Work inside or outside the GOP? ‘Never Trump’ Republicans split over next steps

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Adam Wollner
·7 min read
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The loose coalition of ‘Never Trump’ Republicans who worked to defeat former President Donald Trump are now turning to a new and far more challenging goal: purging his brand of politics from the GOP.

But there’s little agreement on the best way to do that — or whether it’s even possible.

Current and former Republican strategists and officials who oppose Trump said they have largely fallen into three camps since the 2020 election: reform the GOP from within, start a third party or align with moderate Democrats.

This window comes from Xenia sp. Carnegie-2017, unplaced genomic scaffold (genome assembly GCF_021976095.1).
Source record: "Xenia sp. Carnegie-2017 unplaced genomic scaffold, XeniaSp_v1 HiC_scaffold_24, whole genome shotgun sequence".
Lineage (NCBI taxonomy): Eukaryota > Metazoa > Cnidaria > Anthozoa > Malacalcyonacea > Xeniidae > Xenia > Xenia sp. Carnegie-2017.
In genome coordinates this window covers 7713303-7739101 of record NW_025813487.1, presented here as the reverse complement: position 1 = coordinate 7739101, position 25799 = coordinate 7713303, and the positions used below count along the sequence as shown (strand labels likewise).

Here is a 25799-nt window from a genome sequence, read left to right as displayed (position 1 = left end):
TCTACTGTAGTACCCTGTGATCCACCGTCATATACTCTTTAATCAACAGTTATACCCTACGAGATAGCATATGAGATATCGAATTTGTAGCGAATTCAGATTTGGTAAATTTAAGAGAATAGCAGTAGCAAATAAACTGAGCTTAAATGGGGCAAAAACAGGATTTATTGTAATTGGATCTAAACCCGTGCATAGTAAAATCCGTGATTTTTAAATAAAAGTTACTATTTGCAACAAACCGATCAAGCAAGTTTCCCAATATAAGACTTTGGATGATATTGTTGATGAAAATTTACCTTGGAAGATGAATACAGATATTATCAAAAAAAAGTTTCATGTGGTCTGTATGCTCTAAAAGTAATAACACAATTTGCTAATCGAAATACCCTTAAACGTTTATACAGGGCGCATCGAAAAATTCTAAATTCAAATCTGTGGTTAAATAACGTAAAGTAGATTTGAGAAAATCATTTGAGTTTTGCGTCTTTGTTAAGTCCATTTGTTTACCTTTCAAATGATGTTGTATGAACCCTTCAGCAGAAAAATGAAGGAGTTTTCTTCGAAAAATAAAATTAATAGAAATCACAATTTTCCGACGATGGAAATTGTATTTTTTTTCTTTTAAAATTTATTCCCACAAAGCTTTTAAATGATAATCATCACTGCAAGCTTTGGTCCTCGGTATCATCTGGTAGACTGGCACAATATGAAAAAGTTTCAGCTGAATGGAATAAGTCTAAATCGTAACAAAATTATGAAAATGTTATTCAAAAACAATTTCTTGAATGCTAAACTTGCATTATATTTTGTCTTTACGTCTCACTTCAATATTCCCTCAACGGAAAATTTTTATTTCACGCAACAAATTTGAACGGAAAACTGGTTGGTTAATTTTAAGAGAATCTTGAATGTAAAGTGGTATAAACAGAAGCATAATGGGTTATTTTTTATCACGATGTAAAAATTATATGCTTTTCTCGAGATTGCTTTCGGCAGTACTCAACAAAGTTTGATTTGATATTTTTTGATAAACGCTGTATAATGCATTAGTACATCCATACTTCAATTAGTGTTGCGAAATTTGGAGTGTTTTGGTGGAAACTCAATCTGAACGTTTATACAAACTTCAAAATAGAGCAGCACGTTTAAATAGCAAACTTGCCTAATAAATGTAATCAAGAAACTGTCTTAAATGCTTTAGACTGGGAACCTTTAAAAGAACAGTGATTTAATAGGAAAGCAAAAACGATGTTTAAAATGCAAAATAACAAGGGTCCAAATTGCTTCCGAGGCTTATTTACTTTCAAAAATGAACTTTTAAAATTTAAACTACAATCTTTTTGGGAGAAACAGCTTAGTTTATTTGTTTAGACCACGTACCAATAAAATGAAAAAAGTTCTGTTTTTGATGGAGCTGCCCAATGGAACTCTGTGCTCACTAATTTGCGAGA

Regardless of where they fall, the relatively small band of anti-Trump Republicans acknowledge that eradicating the influence of the man who’s easily still the most popular figure in the GOP is much more daunting than simply beating him in an election.

But in the aftermath of the Capitol riot and the former president’s subsequent acquittal of an impeachment charge in the Senate, they argue that challenging the Trump coalition has taken on a renewed sense of urgency, even if they tackle that mission in different ways.

“The ‘Never Trump’ coalition is not bound by any particular policy principles,” said Lucy Caldwell, who managed former Republican Rep. Joe Walsh’s presidential campaign. “We don’t all have to make our bed together anymore.”